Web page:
T10FB Redux: August 24, 1970 – KDWB Minneapolis/St. Paul


Originally written August 13, 2013.

Hello once again, and welcome to Top 10 Flashback, an honored tradition since July 2013.  I’m your host, Dick Fitzwell.

This week, we will go back to a superb year in music, 1970, and count down the top ten songs from this week using that music industry bible, the playlist of AM 630, KDWB in Minneapolis/St. Paul.  This is what sweet, delectable, eminently fuckable Mary Richards may have been listening to in her Mustang on the way to work at WJM-TV.

You’re gonna make it after all, so on with the countdown!

Blood, Sweat & Tears – Hi-De-Ho

I really like BS&T, and while this is a good song, there are many others I’d rather hear.  This was the last of their three good albums.

Crosby, Stills, Nash & Young – Ohio

This song was written, recorded, and released just days after the infamous Kent State incident.  No Internet yet, which makes it all the more amazing.

Temptations – Ball Of Confusion

Another great protest song, and unlike many, this one holds up well today.  Norman Whitfield was on fire at this time, and was one of the greatest record producers there ever was.  I had this 45 when I was 8; I thought “tax deduction” was a pretty cool phrase to have in a song.

Five Stairsteps – O-O-H Child

I fucking LOVE this song.  Nobody seems to do optimism any more, and this has it in spades, along with a fantastic melody, wonderful harmony, superb musicianship, and the best production Chicago had to offer.  A stone classic.  Have I fellated this song enough?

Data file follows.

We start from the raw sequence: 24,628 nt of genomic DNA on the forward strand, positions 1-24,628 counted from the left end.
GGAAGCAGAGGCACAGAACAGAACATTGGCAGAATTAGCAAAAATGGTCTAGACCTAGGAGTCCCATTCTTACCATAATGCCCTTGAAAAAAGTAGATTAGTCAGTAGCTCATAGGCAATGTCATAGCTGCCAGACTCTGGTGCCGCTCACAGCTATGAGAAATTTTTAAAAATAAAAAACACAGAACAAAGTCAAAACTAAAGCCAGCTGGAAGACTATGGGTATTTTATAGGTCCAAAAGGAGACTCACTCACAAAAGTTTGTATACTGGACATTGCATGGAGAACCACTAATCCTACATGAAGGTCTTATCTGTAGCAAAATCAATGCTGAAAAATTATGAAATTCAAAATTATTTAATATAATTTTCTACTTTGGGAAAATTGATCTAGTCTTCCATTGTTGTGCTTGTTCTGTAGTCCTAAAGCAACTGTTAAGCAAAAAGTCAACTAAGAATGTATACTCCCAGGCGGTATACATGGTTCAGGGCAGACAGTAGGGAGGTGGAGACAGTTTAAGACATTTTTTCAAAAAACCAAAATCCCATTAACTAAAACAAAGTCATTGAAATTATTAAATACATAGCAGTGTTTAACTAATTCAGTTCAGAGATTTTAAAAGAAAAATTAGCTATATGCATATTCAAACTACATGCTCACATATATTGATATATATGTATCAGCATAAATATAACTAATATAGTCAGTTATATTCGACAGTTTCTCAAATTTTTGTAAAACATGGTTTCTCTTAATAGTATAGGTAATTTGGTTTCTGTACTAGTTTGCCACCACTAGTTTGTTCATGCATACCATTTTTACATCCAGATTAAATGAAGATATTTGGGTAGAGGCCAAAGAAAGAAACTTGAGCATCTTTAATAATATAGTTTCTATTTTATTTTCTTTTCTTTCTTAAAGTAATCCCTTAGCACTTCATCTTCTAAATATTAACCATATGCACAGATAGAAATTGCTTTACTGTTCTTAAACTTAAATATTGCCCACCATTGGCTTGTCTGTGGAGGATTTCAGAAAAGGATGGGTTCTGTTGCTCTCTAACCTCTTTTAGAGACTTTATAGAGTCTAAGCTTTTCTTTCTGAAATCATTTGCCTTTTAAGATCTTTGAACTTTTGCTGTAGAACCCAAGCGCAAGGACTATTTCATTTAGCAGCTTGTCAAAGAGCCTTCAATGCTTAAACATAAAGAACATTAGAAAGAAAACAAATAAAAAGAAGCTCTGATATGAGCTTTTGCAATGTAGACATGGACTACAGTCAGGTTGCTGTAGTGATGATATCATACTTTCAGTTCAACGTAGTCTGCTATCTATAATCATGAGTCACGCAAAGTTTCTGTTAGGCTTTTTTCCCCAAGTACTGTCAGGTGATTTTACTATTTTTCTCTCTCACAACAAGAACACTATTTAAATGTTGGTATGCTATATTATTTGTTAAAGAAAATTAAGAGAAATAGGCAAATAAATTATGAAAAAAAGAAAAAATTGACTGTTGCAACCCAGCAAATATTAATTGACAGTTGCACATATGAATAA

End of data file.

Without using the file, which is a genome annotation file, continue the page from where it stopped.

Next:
Chicago – 25 Or 6 To 4

There is not a bad song in this countdown.  In case you never figured out the meaning of the song, it’s about insomnia and being awake at 3:34-3:35 am.  Guitar solo by Terry Kath, who lost big playing Russian roulette in January 1978.

Stevie Wonder – Signed, Sealed, Delivered I’m Yours

And the Motown machine of awesomeness just kept rolling along.  It wasn’t just an Eddie Murphy punchline – Stevie Wonder really was/is a musical genius.

Mungo Jerry – In The Summertime

It took a long time, but British skiffle finally made a splash in America, at least for one song.  True story:  I won this 45 from a Detroit station, WWWW 106.7 (a/k/a W4), when I was 8.  The contest was called “Name It And Claim It,” and I was the first caller to correctly identify the song when they played it.  They sent it to me in a padded envelope, and the fucking record was warped and skipped like crazy on my crappy record player.  No matter, I won it from W4, and how many other kids could say that?

Eric Burdon & War – Spill The Wine

This song blew my little eight year old mind.  Had this 45, too, and it had an extra verse you never hear on the radio.  The version in the video above is straight from an original 45, and contains that extra verse.  By the way, it’s “spill the wine, TAKE that girl.”

Edwin Starr – War

Three protest songs in the top ten, two of which are from Motown.  This is without question the most timeless of the three, and it kicks ass!

http://thebig8.net/number_1_then_and_number_1_now.mp3 <—Number 1 then, and number 1 now!

And now, ladies and gentlemen, the number one song 43 years ago this week, aS determined by KDWB in Minneapolis/St. Paul:

Yes, kids, it once was possible to write a love song without mentioning how much you like her tits, ass, and pussy and how badly you want to fuck her.  Of course, some people thought “I wanna make it with you” meant just that.

Well, there you go.  The best countdown yet.  Absolutely no duds.  Music ruled in 1970!

Thanks for listening.  Post your thoughts below.

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